INTERESTING EDITORIAL ON CROSS BORDER NAFTA TRUCKING

OPENING THE DOOR THE CROSS BORDER TRUCKING

The United States has agreed to a pilot program allowing Mexican trucks to enter this country. The deal brings the U.S. into compliance with the North American Free Trade Agreement, which called for such an arrangement back in the early 1990s. President Barack Obama deserves credit for bucking labor objections to make the deal.

FROM THE DETROIT NEWS

The deal, which still has to be approved by Congress, would also result in Mexico beginning to lift more than $2 billion in tariffs on U.S. goods, which it slapped on a number of products in retaliation for the U.S. violation of NAFTA.

The arrangement returns this country to its position in 2007, when then-President George W. Bush arranged a similar pilot program that was ultimately abandoned when Congress refused to fund it. The chief stumbling block to the U.S. honoring its treaty obligations has been objections from the Teamsters Union, which has loudly and forcefully objected to allowing Mexican trucks on U.S. highways.

The new arrangement imposes more requirements than the NAFTA agreement called for, but it’s a start. Mexican truckers will have to show adequate proficiency in English and compliance with drug and safety standards.

The Wall Street Journal reports that they will also have to carry electronic monitors to show that they are engaged only in cross-border traffic rather than carrying cargoes from point to point within the United States.

Once the first Mexican trucks are allowed to deliver cargo into the U.S., the Mexican government will begin to dismantle the tariffs.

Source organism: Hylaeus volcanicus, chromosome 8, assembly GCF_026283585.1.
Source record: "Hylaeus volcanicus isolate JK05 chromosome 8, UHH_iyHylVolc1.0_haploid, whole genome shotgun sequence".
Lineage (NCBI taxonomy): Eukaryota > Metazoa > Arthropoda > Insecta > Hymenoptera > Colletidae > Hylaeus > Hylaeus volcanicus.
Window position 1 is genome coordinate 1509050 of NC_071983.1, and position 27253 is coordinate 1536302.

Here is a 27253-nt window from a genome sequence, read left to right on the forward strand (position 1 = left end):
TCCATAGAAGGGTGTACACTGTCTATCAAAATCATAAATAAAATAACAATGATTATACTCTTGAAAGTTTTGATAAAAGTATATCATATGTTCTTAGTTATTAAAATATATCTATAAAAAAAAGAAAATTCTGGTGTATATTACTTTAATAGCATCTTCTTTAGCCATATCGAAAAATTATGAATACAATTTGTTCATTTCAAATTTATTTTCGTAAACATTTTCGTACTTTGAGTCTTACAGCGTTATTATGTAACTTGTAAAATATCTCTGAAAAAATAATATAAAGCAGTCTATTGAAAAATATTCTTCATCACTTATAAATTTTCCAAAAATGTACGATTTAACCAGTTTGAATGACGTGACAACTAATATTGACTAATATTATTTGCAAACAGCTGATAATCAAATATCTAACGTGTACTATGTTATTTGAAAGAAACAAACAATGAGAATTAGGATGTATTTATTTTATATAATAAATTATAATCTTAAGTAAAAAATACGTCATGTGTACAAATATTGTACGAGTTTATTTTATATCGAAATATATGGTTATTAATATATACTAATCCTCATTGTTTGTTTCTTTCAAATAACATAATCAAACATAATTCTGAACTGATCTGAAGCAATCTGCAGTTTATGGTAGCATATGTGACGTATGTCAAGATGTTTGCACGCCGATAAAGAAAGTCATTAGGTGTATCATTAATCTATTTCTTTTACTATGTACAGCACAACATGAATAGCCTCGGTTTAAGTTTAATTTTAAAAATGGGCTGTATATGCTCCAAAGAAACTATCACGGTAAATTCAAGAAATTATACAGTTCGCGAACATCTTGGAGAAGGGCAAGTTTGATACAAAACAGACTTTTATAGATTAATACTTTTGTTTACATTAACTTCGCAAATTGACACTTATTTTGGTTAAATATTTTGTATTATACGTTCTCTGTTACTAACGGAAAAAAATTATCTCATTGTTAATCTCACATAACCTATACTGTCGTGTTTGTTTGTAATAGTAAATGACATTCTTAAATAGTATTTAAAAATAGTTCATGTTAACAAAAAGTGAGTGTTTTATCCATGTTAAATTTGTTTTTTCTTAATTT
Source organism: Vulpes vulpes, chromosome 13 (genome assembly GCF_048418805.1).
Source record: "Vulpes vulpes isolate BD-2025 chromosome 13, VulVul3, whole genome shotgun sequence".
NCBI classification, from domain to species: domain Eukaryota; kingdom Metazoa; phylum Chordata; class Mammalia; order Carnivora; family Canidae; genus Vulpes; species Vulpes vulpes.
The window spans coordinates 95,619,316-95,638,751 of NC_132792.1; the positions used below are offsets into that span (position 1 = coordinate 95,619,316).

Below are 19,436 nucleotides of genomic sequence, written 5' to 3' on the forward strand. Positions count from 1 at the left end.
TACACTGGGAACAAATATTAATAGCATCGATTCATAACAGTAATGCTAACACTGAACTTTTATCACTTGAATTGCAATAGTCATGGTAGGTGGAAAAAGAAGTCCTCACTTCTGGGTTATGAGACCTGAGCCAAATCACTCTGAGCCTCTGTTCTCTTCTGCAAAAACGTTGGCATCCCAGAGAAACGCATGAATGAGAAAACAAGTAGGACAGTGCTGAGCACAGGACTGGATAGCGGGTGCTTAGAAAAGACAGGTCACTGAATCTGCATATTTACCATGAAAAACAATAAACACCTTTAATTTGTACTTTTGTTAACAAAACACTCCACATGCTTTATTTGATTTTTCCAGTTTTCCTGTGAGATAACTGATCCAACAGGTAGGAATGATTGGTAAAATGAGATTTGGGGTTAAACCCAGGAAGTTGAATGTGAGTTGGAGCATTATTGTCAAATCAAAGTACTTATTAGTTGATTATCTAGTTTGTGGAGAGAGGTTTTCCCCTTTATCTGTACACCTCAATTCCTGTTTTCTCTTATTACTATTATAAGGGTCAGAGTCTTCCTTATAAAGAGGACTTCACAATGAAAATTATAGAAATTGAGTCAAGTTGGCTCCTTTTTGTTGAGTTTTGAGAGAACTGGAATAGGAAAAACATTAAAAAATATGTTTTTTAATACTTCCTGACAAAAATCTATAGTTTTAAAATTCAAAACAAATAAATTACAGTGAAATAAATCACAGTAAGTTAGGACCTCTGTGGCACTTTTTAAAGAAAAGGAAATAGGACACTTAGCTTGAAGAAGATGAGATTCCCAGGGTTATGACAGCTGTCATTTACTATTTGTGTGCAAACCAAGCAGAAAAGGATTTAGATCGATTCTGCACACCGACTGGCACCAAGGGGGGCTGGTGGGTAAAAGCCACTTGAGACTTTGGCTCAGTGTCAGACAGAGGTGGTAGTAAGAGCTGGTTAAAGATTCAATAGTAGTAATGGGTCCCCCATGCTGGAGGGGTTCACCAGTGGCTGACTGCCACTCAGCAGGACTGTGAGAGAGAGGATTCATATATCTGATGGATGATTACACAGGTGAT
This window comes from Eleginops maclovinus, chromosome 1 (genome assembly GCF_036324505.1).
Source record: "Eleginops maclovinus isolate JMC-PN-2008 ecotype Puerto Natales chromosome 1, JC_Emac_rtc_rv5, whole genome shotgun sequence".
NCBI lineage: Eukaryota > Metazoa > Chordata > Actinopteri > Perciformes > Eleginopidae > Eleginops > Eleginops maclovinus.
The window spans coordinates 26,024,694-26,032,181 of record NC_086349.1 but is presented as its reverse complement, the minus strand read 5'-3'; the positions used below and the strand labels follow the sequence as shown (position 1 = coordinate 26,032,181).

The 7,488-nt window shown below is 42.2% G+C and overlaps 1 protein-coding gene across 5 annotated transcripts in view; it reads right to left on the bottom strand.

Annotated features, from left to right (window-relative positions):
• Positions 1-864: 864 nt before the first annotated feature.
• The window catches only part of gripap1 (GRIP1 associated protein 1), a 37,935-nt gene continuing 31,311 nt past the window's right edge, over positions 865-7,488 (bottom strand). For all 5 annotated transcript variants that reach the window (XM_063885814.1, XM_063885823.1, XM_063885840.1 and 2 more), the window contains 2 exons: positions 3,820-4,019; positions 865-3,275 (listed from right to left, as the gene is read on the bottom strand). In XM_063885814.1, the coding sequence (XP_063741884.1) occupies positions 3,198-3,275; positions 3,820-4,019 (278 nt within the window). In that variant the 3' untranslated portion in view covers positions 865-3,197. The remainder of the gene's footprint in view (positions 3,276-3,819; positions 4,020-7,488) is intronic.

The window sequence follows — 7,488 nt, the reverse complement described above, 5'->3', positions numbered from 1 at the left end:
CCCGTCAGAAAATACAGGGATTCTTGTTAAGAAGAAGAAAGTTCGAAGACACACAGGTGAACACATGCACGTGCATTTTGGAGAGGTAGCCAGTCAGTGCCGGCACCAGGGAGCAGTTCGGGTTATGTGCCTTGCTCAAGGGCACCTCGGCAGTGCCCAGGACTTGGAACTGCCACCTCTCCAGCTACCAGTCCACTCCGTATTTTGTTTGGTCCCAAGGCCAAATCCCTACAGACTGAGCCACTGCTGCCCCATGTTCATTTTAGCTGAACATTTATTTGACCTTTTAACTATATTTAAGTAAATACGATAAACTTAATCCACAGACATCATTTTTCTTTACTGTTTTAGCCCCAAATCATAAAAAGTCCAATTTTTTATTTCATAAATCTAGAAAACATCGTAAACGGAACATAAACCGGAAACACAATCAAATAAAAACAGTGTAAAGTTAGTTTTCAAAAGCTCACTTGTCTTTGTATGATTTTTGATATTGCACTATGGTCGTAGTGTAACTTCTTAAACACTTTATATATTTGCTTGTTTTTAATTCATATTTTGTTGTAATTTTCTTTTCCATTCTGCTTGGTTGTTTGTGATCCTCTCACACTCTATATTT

The Journal reports that the agreement headed off even more tariffs that would have been imposed on U.S. exports to Mexico.

The effective truck ban and willful U.S. violation of NAFTA had long been a sore point between the two nations. The agreement will by no means solve all of these issues, which also include illegal immigration by Mexican nationals and Mexican drug cartel violence affecting U.S. borderlands, but it should demonstrate U.S. good faith in attempting to smooth relations with Mexico.

It also carries with it the possibility of lower prices on some goods imported from Mexico for American consumers and more profits from U.S. exports to Mexico.

Congress should resist pressure from labor — particularly from the Teamsters — and agree to the arrangement. At the very least, it would demonstrate that this nation can honor its treaty obligations. Cross-border trucking for both nations, after all, was promised more than 20 years ago.

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